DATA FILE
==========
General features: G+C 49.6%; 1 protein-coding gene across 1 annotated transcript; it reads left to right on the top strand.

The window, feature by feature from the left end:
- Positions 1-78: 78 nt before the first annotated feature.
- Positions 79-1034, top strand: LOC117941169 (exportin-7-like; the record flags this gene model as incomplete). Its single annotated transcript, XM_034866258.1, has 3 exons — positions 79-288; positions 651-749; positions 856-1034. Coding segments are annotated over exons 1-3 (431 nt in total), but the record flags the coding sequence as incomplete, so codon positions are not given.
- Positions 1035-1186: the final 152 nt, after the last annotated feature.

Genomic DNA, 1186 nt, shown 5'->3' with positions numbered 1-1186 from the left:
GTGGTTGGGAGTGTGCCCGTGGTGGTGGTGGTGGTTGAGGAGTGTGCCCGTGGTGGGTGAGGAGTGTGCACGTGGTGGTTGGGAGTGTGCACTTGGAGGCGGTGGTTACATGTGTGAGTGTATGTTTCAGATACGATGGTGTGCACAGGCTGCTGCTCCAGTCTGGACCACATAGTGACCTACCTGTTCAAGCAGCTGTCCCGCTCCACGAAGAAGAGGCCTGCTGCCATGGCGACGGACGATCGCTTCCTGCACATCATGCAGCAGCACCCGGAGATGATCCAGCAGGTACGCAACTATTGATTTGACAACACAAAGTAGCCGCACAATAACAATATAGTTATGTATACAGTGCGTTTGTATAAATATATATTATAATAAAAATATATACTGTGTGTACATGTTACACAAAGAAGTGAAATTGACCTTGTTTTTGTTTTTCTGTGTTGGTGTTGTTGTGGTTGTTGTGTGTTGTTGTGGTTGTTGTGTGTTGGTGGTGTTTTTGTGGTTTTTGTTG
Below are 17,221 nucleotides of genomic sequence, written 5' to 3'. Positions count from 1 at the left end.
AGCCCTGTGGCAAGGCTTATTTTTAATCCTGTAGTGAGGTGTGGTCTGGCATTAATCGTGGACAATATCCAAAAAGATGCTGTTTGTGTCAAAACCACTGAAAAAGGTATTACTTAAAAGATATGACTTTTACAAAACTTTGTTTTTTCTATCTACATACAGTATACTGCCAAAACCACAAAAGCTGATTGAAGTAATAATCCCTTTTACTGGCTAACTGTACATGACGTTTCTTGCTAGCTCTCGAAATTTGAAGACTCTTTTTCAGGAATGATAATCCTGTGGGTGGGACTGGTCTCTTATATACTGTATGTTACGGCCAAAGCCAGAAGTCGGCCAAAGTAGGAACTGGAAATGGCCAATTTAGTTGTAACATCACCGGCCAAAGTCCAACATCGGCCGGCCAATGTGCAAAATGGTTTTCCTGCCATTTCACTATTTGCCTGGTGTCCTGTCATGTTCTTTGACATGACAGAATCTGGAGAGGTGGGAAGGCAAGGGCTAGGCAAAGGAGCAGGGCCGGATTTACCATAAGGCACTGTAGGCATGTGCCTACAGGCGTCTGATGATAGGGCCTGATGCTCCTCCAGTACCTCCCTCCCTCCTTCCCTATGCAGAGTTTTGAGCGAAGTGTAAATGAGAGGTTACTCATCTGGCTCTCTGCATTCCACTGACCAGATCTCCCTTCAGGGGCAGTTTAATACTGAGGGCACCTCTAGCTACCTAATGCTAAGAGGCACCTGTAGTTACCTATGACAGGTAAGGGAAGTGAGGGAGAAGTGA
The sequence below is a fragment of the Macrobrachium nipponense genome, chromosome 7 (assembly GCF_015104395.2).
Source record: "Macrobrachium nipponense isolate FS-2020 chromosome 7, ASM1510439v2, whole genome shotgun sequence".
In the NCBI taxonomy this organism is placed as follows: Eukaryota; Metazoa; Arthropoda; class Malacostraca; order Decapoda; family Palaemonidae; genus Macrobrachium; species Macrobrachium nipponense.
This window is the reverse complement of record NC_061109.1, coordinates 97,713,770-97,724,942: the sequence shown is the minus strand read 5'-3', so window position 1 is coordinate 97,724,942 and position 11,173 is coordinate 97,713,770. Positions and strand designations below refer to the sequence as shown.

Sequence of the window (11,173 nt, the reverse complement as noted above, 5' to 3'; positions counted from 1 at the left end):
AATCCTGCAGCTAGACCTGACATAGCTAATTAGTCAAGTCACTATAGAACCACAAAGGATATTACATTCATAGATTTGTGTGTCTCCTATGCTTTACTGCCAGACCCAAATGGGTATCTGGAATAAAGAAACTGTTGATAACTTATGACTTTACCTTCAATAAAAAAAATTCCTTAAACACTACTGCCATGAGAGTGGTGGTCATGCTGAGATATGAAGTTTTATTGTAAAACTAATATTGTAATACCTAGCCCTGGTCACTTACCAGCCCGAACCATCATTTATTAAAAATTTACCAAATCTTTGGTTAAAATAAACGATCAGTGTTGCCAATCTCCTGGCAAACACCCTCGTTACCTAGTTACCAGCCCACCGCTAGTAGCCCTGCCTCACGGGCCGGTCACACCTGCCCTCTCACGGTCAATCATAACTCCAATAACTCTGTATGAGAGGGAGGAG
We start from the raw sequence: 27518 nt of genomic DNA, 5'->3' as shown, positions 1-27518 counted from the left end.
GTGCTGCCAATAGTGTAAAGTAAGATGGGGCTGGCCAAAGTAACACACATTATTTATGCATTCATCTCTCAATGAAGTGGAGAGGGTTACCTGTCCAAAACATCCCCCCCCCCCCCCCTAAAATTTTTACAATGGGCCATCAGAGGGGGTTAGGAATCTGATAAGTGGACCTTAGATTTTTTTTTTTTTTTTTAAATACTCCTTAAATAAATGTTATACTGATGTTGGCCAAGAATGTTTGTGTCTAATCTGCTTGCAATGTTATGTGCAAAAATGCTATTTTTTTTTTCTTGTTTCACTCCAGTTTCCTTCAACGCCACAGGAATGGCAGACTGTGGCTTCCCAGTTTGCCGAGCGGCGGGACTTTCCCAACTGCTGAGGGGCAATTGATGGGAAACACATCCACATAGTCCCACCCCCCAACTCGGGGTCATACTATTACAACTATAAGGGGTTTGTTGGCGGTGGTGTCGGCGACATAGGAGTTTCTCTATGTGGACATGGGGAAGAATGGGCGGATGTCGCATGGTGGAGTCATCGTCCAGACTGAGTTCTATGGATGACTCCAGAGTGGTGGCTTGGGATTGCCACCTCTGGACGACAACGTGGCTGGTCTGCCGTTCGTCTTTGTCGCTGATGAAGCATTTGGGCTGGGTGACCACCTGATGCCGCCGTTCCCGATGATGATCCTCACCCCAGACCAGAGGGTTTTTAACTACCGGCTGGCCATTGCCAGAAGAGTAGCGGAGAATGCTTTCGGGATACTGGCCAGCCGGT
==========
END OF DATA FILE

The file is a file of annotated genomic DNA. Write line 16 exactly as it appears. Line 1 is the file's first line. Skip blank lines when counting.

We start from the raw sequence: 27518 nt of genomic DNA, 5'->3' as shown, positions 1-27518 counted from the left end.